Despite strong public opposition, a string of Government failures and MP recognition that an alternative strategy to deal with bovineTB is needed, plans to continue - and extend - badger culling - are expected this week. The Wildlife Trusts today launch an appeal aimed at the Prime Minister to bolster support for alternatives.
The Wildlife Trusts today ask David Cameron - via an e-action petition - to drop the Government’s failed badger cull policy and develop an alternative strategy for tackling bovine tuberculosis.
According to yesterday’s edition of The Sunday Times, the Government’s badger culls are to restart this summer, with a third zone in Dorset added to the existing areas in Somerset and Gloucestershire.
Paul Wilkinson, Head of Living Landscape for The Wildlife Trusts, said: “We are today launching an e-action to ensure the Prime Minister feels the weight of serious public concern that any plans for continued and extended culling will make matters worse. The Government must take a long hard look at its policy and drop the failed culling approach to effectively tackle this disease. The justification to continue, and further extend, culling in other counties will be totally unacceptable.
“If the news reported yesterday is confirmed later this week, it will reinforce serious unease that lessons are not being learned; that the basic facts and strong public opinion are falling on deaf ears with what can only be dire consequences. We continue to push for badger culling to be dropped from the Government’s bTB strategy. It must prioritise badger vaccination, alongside a comprehensive package of cattle measures: better biosecurity, stricter movement controls, improved TB testing and development of a cattle vaccine.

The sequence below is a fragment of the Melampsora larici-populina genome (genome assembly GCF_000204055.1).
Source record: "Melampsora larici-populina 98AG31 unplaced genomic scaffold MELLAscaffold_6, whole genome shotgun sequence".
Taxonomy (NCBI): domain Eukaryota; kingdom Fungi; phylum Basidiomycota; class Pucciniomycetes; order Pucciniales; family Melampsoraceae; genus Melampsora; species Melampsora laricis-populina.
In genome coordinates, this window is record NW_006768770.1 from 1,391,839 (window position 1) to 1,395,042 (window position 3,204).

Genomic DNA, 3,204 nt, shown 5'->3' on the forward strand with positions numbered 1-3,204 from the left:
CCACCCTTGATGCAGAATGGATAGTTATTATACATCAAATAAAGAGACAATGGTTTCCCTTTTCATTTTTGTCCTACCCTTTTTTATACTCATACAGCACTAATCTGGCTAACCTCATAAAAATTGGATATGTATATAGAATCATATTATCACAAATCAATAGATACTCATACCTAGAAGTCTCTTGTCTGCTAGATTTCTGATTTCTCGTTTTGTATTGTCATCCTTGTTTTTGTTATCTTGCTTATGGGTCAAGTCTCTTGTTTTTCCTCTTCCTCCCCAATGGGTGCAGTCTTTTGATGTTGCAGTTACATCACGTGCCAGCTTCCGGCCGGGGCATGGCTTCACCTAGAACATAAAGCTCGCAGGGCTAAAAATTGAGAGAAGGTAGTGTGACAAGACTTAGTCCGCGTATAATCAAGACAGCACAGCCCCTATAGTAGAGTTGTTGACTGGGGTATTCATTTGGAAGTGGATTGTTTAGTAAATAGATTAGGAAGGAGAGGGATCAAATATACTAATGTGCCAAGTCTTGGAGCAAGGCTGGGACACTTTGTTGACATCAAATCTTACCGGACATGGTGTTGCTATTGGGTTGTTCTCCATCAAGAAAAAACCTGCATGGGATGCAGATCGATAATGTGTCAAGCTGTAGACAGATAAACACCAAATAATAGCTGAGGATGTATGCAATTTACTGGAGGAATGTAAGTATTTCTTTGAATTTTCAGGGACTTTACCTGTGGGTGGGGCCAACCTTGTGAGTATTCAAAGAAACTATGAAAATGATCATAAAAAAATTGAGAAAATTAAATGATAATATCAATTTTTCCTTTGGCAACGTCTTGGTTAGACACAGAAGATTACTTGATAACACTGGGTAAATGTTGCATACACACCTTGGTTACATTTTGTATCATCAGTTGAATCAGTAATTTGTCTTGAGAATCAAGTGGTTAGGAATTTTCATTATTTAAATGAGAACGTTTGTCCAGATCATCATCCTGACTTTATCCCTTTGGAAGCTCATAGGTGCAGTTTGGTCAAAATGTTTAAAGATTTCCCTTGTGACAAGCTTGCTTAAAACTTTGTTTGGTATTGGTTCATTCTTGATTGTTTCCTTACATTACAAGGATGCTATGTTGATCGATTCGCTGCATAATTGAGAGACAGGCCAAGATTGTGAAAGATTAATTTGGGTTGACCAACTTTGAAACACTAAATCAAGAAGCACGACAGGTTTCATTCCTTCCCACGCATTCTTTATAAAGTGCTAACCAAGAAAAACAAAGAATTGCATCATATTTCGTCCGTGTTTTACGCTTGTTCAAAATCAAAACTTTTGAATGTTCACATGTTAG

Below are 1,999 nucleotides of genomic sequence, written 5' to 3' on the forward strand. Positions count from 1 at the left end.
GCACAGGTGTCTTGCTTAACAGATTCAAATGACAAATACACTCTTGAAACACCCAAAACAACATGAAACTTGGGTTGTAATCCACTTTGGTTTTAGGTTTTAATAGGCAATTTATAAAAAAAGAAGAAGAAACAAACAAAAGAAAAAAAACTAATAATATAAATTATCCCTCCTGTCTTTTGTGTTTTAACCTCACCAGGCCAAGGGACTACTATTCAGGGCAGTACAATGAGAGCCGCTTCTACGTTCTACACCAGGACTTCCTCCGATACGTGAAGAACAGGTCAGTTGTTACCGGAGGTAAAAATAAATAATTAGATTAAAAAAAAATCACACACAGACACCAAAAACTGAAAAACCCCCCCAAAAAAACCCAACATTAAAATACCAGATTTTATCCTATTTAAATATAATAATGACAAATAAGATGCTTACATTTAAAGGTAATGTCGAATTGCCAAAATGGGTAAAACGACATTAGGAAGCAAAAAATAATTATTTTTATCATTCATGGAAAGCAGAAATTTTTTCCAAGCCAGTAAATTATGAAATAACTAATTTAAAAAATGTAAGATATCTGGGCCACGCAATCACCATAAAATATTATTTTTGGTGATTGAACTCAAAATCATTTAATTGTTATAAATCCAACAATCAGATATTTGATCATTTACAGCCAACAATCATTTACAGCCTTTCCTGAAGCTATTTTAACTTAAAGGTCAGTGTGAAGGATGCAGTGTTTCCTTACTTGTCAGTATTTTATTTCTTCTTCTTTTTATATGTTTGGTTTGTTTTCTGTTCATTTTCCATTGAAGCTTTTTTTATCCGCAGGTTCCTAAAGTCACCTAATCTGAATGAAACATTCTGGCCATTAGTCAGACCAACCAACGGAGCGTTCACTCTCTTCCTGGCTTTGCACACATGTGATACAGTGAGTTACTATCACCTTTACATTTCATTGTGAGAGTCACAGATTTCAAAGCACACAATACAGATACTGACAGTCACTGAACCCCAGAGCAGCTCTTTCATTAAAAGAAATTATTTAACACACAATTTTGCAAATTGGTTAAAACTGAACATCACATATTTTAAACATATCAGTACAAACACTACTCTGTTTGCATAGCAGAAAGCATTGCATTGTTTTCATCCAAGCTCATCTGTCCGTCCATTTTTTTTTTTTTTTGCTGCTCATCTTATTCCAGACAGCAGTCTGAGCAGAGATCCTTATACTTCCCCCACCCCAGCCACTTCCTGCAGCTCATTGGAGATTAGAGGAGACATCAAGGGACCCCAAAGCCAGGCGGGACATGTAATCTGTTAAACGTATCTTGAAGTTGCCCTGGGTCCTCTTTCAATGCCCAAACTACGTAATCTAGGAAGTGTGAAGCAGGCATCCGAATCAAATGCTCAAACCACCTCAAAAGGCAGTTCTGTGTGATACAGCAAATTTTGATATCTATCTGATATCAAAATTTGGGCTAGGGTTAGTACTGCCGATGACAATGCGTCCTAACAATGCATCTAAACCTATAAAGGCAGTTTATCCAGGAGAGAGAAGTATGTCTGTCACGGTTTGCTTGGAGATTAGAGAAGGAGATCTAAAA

According to The Sunday Times, an announcement by the Department for the Environment and Rural Affairs (Defra), is expected this Thursday (27 March) along with the publication of the Independent Expert Panel report. The newspaper also reported Defra is “planning another three years of culling in Gloucester and Somerset, for which licences have already been issued, and four years of culls in Dorset. Proposed culls in Cornwall and Devon are understood to have been dropped for now.”
Paul Wilkinson, added: “Earlier this month, MPs overwhelmingly backed a motion calling on the Government to drop culling. They listened to the views of the public, took into account the facts and backed alternatives. It is long overdue for the Government to do the same.”
Sign The Wildlife Trusts’ e-action
To sign The Wildlife Trusts’ e-action visit http://www.wildlifetrusts.org/dropthecull
Notes for editors:
• For more information and to see what action you can take please see http://www.wildlifetrusts.org/badgers
• Find out about badger vaccination and donate to a Wildlife Trust vaccination project at www.wildlifetrusts.org/appeals/badgers
• On 13 March, 219 MPs backed a motion calling on the Government to drop culling and instead vaccinate badgers
• On 28 February, the BBC reported the culls had failed on effectiveness and humaneness
• On 14 February revised Government statistics showed the overall number of UK cattle herds infected with bTB in 2012-13 fell by 3.4%, rather than increasing by 18% as previously stated.
• In September 2013, over 304,000 people had signed an e-petition against a badger cull
Parliamentary debate and vote on the badger cull